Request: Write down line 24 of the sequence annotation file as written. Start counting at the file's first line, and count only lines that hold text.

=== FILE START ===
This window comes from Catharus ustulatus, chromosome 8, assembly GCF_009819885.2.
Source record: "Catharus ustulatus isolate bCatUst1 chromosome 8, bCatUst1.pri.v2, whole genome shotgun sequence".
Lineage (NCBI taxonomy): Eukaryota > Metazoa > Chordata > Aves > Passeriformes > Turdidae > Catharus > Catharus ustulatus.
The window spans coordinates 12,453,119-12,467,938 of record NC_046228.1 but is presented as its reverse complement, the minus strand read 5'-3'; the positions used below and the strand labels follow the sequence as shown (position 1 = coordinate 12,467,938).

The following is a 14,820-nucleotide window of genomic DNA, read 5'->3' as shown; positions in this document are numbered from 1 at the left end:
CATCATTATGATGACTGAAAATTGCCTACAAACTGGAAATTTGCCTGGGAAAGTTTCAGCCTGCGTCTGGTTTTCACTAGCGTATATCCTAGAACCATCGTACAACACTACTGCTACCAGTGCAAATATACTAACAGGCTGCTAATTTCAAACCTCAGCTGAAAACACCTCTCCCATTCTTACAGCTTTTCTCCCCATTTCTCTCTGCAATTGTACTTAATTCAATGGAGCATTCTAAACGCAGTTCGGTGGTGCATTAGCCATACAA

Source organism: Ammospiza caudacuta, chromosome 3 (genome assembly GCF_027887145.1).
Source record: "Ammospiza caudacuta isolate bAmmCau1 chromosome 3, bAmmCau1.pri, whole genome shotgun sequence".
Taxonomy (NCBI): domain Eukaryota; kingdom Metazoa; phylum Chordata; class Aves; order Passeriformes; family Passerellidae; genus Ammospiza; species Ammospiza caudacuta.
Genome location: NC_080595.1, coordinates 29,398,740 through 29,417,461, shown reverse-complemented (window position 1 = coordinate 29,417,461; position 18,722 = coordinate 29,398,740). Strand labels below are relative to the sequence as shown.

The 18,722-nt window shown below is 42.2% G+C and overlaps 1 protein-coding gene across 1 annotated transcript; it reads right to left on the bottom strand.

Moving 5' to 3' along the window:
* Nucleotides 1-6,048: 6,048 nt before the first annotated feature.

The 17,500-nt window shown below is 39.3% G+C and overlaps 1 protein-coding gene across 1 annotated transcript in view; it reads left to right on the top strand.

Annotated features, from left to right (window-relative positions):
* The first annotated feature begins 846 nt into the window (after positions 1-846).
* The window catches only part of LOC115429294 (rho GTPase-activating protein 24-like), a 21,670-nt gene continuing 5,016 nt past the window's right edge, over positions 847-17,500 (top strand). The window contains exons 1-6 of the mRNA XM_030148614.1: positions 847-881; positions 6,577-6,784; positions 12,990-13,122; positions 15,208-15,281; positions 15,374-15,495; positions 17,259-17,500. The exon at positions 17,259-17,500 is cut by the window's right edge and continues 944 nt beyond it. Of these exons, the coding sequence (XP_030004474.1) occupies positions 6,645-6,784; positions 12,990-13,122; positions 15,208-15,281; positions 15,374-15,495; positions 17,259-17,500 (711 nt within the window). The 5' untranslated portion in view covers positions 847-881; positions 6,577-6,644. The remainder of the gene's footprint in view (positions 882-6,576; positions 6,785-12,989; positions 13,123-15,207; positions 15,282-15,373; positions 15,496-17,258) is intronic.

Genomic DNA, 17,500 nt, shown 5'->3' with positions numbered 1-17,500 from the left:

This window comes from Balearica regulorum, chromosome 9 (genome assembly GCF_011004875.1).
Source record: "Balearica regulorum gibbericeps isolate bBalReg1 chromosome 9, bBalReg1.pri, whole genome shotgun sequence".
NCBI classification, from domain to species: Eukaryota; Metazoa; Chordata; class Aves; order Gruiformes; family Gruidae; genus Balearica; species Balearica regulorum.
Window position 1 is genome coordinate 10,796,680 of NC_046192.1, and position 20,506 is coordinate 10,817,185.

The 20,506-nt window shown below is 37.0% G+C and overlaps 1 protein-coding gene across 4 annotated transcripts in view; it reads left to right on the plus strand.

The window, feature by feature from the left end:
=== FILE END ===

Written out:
The window, feature by feature from the left end: